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Houses of snow, skin and Bones

Overview

A look at the fascinating shelters that Native communities in the Far North built, using only materials their environment provided: snow, stone, sod, skin, bones, and any driftwood picked up along the shores. Black-and-white and color drawings show the tools used, and how the snow house, the quarmang, the Alaskan sod-house, and the tent or tupiq were built. And of course, there’s information on the classic snow igloo which could be constructed in a few hours for emergency ...
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Overview

A look at the fascinating shelters that Native communities in the Far North built, using only materials their environment provided: snow, stone, sod, skin, bones, and any driftwood picked up along the shores. Black-and-white and color drawings show the tools used, and how the snow house, the quarmang, the Alaskan sod-house, and the tent or tupiq were built. And of course, there’s information on the classic snow igloo which could be constructed in a few hours for emergency shelter.

Describes the construction materials and methods used by the Inuit to build different types of shelters suitable to their environment.

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Editorial Reviews

From the Publisher
The Native Dwellings Series:

“Shemie has succeeded once again in creating an authoritative and intriguing non-fiction book that explores the lives of people through the homes they have built…The result is a rich and aesthetic reading experience for young readers.”
Resource Links

Children's Literature - Beverly Kobrin
Native Americans lived in Houses of Bark, Houses of Wood, Houses of Hide and Earth, and Houses of Snow, Skin and Bones and Houses of Adobe. Bonnie Shemie's slim though information-rich quintet on the unique structures is a first-rate introduction to the cultures that constructed them. In a simple, straightforward, and engaging manner, and with black-and-white drawings and colorful illustrations, Ms. Shemie describes the habitats that made the dwellings practicable, the ways in which they were built, and the people who built them.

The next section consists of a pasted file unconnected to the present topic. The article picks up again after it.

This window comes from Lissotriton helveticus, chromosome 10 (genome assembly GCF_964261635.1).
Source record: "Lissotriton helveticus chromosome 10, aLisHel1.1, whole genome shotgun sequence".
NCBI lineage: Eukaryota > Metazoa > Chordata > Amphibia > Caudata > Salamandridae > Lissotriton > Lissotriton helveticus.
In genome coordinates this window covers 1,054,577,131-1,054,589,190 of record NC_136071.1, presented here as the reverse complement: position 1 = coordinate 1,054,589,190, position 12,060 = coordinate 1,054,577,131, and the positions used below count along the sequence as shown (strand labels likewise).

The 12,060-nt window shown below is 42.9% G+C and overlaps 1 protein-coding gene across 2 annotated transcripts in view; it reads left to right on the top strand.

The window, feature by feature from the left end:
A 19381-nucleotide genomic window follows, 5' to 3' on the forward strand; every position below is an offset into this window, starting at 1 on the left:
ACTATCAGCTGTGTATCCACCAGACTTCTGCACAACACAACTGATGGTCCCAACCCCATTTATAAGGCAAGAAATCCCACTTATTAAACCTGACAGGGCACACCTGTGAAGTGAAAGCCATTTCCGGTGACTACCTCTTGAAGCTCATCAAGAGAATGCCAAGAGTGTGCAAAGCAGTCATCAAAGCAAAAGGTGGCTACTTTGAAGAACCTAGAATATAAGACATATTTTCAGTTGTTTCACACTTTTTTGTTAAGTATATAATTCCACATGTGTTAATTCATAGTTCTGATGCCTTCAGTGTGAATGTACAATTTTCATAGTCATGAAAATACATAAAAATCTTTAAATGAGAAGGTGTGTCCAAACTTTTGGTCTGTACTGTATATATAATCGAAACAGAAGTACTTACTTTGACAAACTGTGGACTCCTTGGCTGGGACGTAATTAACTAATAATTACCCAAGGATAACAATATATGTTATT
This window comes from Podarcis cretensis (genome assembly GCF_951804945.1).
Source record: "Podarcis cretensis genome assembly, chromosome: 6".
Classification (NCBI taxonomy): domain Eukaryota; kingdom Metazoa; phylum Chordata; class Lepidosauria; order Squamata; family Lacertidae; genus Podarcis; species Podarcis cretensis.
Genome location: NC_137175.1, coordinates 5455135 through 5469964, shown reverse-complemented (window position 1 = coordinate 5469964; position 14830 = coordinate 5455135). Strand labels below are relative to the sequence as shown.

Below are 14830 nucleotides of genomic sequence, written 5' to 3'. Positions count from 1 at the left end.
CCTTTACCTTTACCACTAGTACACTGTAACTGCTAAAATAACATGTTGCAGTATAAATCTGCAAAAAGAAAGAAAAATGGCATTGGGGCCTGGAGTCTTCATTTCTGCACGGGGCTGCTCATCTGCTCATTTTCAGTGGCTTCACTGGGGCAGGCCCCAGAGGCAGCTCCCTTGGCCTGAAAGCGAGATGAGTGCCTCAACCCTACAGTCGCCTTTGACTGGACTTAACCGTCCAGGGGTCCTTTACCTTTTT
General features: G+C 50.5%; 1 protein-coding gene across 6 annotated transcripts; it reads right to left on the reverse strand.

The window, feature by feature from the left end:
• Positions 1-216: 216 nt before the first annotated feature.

School Library Journal
Gr 2-5-- Shemie focuses on the critical need for shelter in the harsh Far North as the primary shaper of Inuit (Eskimo) life. The architecture, engineering, and construction methods for igloos, sod houses, and tents are explained, but Shemie also discusses patterns of living within the structures. Twenty-four pencil drawings illustrate tools and techniques used, while five full-color, double-page paintings spotlight housing in daily life. The complex material is presented simply enough for young children to understand, and primary-grade teachers will find the book useful as a study unit resource. The text is also appropriate for older children, and they will benefit from the illustrative material. There is no pronunciation guide (in this or in most other books on the Inuit). Although most Inuit now live in modern houses, this book will be an excellent supplement to other books about people living in the Far North: Eskimos (Gloucester, 1978; o.p.) by Jill Hughes or The Eskimo (Childrens, 1985) by Alice Osinski. An attractive book on an intriguing subject. --Jeanette Larson, Mesquite Pub . Lib . , TX
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Product Details

  • ISBN-13: 9780887763052
  • Publisher: Tundra
  • Publication date: 6/28/1993
  • Series: Native Dwellings Series
  • Edition description: Illustrate
  • Pages: 24
  • Sales rank: 1,439,395
  • Age range: 8 - 12 Years
  • Lexile: 1000L (what's this?)
  • Product dimensions: 7.99 (w) x 9.04 (h) x 0.15 (d)

Meet the Author

Bonnie Shemie was born in Ohio and attended college in Pennsylvania. She came to visit her brother in Montreal in 1972 and decided to stay on to paint, marry, and raise a family. In addition to her books on Native architecture for children, she has designed stained glass windows and architectural ornamentation. Her paintings sell in fine galleries in the Montreal area.
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